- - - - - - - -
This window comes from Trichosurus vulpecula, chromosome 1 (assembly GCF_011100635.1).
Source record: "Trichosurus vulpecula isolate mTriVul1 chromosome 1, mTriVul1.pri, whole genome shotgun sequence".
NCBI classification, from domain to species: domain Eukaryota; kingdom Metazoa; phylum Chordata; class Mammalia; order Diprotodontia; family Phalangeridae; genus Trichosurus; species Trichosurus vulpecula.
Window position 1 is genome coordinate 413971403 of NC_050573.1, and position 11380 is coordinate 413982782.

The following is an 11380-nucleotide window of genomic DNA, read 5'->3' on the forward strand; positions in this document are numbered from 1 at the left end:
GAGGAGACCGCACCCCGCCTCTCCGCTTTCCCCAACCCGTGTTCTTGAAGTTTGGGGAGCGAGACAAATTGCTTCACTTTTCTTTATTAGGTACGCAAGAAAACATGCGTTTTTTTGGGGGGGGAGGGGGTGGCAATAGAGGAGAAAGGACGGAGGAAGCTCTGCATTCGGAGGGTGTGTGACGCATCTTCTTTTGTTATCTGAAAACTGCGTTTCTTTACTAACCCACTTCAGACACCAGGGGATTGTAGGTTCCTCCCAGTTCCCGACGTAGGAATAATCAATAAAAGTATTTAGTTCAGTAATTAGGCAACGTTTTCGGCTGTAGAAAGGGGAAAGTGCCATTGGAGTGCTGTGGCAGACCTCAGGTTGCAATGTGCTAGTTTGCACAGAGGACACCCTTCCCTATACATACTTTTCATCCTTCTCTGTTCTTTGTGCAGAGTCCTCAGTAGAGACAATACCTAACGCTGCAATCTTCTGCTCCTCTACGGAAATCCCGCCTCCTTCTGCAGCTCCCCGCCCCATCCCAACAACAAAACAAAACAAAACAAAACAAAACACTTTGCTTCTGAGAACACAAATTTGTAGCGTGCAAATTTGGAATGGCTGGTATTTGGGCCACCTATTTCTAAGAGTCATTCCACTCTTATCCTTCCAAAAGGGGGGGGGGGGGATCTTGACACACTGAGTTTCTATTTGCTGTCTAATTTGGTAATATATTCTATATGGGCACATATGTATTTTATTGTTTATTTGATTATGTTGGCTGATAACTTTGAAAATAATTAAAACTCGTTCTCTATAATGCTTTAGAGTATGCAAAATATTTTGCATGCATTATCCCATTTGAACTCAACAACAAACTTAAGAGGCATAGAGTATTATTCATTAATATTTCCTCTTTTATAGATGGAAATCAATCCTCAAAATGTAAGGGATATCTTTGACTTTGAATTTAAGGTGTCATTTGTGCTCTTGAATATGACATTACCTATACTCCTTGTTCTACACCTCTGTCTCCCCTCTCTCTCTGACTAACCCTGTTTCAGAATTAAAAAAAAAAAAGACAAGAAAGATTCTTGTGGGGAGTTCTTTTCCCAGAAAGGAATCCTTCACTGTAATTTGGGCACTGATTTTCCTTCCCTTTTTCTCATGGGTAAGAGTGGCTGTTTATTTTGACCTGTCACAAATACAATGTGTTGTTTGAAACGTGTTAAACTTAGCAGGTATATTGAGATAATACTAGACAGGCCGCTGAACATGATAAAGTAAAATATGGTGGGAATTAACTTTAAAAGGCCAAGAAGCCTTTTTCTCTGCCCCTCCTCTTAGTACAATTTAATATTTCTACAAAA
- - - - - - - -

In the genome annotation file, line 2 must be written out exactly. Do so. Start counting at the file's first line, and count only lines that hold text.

Source record: "Trichosurus vulpecula isolate mTriVul1 chromosome 1, mTriVul1.pri, whole genome shotgun sequence".